UNC-led Sangre Grande council fires 12 workers

File photo: Local government councillor Martin 'Terry' Rondon.
File photo: Local government councillor Martin 'Terry' Rondon.

Long-serving PNM councillor for Toco/ Fishing Pond Terry Rondon is blaming the chairman of the Sangre Grande Regional Corporation, Anil Juteram, for the UNC-led council's firing of 12 contract workers.

On Wednesday, at a special statutory meeting at the corporation’s Chamber Hall, six UNC council members voted to send home the short-term contract workers.

Those who voted for the decision were vice-chairman and councillor for Manzanilla/ Fishing Pond Kenwyn Phillip; councillor for Sangre Grande South Calvin Seecharan; councillor for Sangre Grande North West Nassar Hosein; councillor for Cumuto/Tamana Anil Maharaj; alderman Suzan Holder and alderman Keon Saroopsingh.

The five PNM members voted against the move, while Juteram abstained.
“I put the blame solely on the chairman of the Sangre Grande Regional Corporation. He abstained from the vote and, by abstaining, caused what happened there," Rondon told Newsday.

In this December 2019 file photo. former Sangre Grande Regional Corporation chairman Terry Rondon, seen at right shaking hands with his replacement, Anil Juteram. Photo by Ayanna Kinsale

He said he was hurt by the decision and it was a sad day for the corporation. He was also disturbed that there was “lots of party intervention” in the corporation which was keeping it from making any progress.

He told Newsday the PNM would have an emergency meeting and he would make a statement about the situation on Thursday.
In an interview with TV6, Juteram described the decision as "heartless" and stressed that UNC political leader Kamla Persad-Bissessar did not sanction the action.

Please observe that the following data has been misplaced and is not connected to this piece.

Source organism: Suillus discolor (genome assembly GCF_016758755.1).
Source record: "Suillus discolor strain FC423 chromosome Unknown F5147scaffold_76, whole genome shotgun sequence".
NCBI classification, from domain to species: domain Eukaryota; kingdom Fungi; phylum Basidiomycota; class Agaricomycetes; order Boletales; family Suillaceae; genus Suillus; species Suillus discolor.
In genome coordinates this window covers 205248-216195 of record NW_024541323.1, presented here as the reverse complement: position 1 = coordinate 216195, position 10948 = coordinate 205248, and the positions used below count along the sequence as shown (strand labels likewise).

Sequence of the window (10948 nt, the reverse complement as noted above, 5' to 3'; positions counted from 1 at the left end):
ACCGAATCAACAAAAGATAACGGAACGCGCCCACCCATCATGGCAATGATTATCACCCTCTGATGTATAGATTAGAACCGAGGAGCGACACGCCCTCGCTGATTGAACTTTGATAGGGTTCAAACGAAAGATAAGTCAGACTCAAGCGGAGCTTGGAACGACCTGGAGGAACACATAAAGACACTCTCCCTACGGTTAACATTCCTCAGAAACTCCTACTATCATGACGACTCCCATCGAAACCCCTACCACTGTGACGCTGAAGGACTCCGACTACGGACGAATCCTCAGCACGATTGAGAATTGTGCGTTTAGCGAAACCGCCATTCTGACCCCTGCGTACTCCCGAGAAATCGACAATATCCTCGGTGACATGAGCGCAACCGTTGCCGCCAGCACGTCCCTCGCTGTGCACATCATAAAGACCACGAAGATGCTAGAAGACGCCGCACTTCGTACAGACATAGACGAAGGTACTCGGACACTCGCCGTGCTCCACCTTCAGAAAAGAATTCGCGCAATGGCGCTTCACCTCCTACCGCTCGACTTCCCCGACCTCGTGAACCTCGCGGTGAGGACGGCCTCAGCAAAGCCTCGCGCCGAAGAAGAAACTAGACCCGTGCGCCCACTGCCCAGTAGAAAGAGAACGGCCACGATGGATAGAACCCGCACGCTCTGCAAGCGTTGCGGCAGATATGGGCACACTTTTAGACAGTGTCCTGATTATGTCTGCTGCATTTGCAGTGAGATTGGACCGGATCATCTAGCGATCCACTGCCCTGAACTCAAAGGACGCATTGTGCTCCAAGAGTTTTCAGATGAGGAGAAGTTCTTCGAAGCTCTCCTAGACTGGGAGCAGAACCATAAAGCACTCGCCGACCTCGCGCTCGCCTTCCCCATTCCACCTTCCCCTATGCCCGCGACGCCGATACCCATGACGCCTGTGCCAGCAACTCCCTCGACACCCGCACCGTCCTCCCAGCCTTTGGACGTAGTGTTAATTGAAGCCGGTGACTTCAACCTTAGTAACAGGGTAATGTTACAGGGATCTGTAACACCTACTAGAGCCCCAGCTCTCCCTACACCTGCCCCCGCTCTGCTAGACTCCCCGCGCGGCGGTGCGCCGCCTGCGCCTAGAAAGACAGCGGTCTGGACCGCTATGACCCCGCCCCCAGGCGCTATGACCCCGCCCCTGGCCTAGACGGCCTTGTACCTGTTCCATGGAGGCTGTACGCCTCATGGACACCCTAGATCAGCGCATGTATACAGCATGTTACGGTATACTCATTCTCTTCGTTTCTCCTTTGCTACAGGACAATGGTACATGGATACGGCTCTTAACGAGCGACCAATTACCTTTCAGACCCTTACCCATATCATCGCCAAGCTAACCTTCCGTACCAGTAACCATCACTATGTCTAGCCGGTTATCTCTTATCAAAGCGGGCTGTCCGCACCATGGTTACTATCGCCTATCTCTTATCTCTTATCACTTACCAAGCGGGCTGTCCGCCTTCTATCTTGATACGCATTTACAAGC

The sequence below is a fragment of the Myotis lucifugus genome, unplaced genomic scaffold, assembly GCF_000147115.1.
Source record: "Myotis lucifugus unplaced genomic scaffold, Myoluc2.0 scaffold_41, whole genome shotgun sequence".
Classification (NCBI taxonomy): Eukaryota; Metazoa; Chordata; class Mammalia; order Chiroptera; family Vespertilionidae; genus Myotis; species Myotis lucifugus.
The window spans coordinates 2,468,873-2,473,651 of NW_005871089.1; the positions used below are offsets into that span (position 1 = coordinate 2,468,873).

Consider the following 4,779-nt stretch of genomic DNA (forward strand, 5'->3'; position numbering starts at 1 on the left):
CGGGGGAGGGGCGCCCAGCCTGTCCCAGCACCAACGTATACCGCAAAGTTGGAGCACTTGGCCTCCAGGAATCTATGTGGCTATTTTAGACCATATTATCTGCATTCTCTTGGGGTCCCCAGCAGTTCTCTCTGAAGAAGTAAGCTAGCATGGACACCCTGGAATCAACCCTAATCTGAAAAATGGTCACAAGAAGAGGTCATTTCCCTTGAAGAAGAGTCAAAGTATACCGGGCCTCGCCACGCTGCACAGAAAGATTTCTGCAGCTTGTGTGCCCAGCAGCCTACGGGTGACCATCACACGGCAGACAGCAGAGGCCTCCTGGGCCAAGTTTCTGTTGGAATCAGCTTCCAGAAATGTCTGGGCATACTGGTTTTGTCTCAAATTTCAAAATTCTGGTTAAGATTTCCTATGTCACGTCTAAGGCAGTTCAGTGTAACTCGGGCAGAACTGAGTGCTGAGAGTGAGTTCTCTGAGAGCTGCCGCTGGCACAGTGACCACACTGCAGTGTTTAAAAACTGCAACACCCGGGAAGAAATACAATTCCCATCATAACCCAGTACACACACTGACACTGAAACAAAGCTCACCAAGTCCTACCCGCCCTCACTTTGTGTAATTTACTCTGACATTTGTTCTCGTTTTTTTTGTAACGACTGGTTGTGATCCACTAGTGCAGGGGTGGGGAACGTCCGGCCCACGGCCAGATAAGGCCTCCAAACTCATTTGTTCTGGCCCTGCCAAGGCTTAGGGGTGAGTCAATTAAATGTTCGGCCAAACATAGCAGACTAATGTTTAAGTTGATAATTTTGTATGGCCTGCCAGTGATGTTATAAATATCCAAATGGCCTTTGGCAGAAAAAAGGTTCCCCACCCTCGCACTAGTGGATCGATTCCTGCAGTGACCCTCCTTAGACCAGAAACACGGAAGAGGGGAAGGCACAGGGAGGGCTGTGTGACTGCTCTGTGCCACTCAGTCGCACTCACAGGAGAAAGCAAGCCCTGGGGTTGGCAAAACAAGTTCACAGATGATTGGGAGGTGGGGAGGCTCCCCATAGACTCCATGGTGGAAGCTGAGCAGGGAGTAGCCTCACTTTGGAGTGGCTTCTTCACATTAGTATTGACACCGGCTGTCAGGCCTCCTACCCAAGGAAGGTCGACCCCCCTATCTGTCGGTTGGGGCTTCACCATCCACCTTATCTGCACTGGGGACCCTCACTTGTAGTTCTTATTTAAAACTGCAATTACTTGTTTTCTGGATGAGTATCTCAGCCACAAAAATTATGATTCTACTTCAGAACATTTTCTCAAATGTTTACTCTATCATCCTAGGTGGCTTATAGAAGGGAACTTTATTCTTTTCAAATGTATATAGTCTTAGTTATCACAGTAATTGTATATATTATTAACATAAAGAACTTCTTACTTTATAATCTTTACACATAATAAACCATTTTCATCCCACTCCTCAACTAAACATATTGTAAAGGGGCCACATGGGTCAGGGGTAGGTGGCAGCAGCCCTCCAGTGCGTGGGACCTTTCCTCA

“Whatever is the repercussion I’m willing to pay for it, and I’m willing to speak in due course because I’m not going to be the fall guy for any instructions recklessly given to mislead the Sangre Grande Council to take that decision.”
He added that he was served with a pre-action protocol letter stating that the employees would take the corporation to the Industrial Court.

One source at the corporation further explained to Newsday that last month, the UNC-led council made a resolution to hire 12 people who were continuously employed with the corporation up to a ten-year period.

The source said thousands of people applied for the jobs of six clerical assistants, one project assistant, one janitor, one serviceman, one executive secretary/IT specialist, one local economic development (LED) officer, and one LED assistant.
After a week of interviews, the 12 were rehired and were expected to sign their contracts on Thursday.

“Upon knowledge of the persons who were being employed, the UNC councillors then made a decision and said, ‘We are now terminating all 12 employees’ contracts."
The source related that one councillor said he could not agree to the employees getting the jobs because the advertisement for the positions only ran for four days.

It was alleged that it was felt that eight UNC supporters should be among the 12 to be hired.
“The corporate secretary informed them it was illegal because to rescind the decision they must have a proper legal excuse as to why you’re rescinding it. For example, if the person was not interviewed or they don’t have the qualifications. Then they have a case,” said the source.
The source added that when the employees go home, they would not be able to work at, or even apply for a job at the corporation for the next six months.

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